NASA has nothing to say about Andrea Rossi’s claim that he has a relationship with NASA. Rossi is an Italian promoter who says he can produce commercially practical levels of LENR-based heat.
A source, who asked to remain anonymous, told New Energy Times that, on Sept. 5 and 6, a team comprising representatives from an investment group and NASA visited Rossi’s showroom in Bologna, Italy. The team went there with an explicit agreement about test parameters and opportunities to observe and evaluate Rossi’s claims. The team members did not observe any positive results.
The Sept. 5 test was inconclusive because Rossi’s device sprang a plumbing leak. The Sept. 6 test was inconclusive because there was no outflow of steam or water.
However, when reporter Mats Lewan from Ny Teknik showed up the next day, Rossi’s device produced an outflow of steam and water. But by then, the NASA observers had gone.
On Sept. 14, Lewan wrote that he observed Rossi’s “one megawatt [power] plant” and that the plant “is now being shipped to the United States.” The same day, Lewan wrote that he observed Rossi’s device producing excess heat without external energy input. Lewan produced and published a scientific-appearing technical report on behalf of Rossi.
The tests on Sept. 5, 6 and 7 were Rossi’s eighth, ninth and 10th attempts to show proof of his concept.
On Sept. 15, New Energy Times asked Dennis Bushnell, chief scientist at NASA’s Langley Research Center in Hampton, Virginia, whether he attended the Sept. 5 and 6 Rossi tests.
“We can’t discuss anything about that,” Bushnell said.
On Sept. 23, New Energy Times asked Jim Dunn, the former director of the NASA Northeast Regional Technology Transfer Center, whether he attended the Sept. 5 and 6 Rossi tests.
“You know I can’t answer that,” Dunn wrote. “All I can say is that I was ‘out of the country.’ The rest is up to your imagination.”
On Sept. 28, New Energy Times published a blog article saying that NASA engineers did not observe any positive results when they went to see Rossi’s device.
On Sept. 29, Rossi responded on his blog:
WARNING: THE SNAKE HAS WRITTEN IN HIS BLOG THAT NASA MADE A NOT POSITIVE TEST WITH US. THIS IS TOTALLY FALSE. I AM BOUND FROM A CONFIDENTIALITY AGREEMENT AND I CANNOT GIVE DETAILED INFORMATION, BUT I CAN SAY THAT:
1- WE ARE IN CONTACT WITH NASA, WHO WANTS TO TEST OUR ECATS TO TEST THE POSSIBILITY TO MAKE THEM USEFUL FOR THEIR PURPOSES
2- NASA’S DENNIS.M.BUSHNELL HAS SAID PUBILCLY THAT NASA WILL BUY AN E-CAT AS SOON AS IT WILL BE POSSIBLE TO TEST IT
3- OUR RELATIONSHIP WITH NASA IS TOTALLY POSITIVE
On Sept. 29, New Energy Times sent a query to Robert Jacobs, NASA deputy associate administrator for communication.
We showed him Rossi’s comments and asked him these questions:
1. Did NASA personnel observe any positive results in September?
2. Do any NASA personnel have, at this time, any interest to participate in or observe additional tests of Andrea Rossi’s “Energy Catalyzer” device?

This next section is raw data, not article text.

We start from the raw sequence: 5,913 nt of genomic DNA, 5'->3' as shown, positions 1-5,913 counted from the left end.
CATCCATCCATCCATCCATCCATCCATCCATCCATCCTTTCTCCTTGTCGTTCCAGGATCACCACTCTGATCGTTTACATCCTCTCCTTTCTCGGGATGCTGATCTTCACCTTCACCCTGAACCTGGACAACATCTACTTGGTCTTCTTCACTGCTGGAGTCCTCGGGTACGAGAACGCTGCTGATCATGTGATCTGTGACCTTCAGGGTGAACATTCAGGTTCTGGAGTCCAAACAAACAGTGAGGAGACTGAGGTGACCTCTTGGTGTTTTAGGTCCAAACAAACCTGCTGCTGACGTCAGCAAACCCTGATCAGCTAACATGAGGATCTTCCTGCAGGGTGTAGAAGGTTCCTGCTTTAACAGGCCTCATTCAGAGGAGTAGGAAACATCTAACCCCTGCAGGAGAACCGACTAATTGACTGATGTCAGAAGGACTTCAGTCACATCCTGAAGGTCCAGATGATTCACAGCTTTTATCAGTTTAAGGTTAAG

3. Does any NASA employee have any intention to buy one of Rossi’s devices under any circumstances at this time?
Jacobs replied on Sept. 29.
“I’m not personally aware of such activity, but I will check with Langley, which is where Dennis Bushnell is located, and I will have someone there contact you,” Jacobs wrote.
New Energy Times then sent the questions to Robert D. Wyman, NASA Langley news chief, on Sept. 29.
New Energy Times spoke with Wyman on Oct 4.
“Dennis Bushnell is out of the office this week, and I don’t have any further information,” Wyman said.
In other related news, Rossi is going to attempt today, for the 11th time, evidence for his claim.
This is not, however, Rossi’s promised and long-anticipated October public demonstration and delivery of a 1 megawatt power plant. The test today will be performed only on one of 52 units composing the promised 1 megawatt power plant.
On Sept. 14, Lewan published photos and video of an impressive-looking shipping container that housed 51 individual boxes, each containing a 30-litre tank, with interconnected plumbing and electrical parts sticking out of each one. The 52nd unit was on the bench for testing.
Rossi has failed to demonstrate excess heat in a single device 10 times in a row.
A recognized technology expert who saw the 1 megawatt shipping container in September told New Energy Times that he wasn’t able to overlook the obvious.
“You can’t deliver one megawatt of steam through a 2½-inch pipe unless you go hypersonic,” the expert said.
So observers of the big 1 megawatt demonstration that Rossi promised for October should look for steam exiting the shipping container in excess of 768 mph.
Internet rumors that the Rossi test would be performed using University of Bologna facilities are incorrect, according to an e-mail New Energy Times received yesterday from Paolo Capiluppi, the head of the Physics Department, in response to our questions.
“The contract is not yet active,” Capiluppi wrote. “The university is not involved with the demo by Rossi tomorrow and is not providing any university facility or laboratory.”
Other Internet rumors suggested that Rossi had granted Lewan an exclusive on the story. But Lewan told New Energy Times that is also incorrect.
“I haven’t been offered any exclusive,” he said.
As of 11 p.m. Stockholm time on Wednesday, Lewan would not say whether he would attend.
The E-Cat story has 26 days left to play out.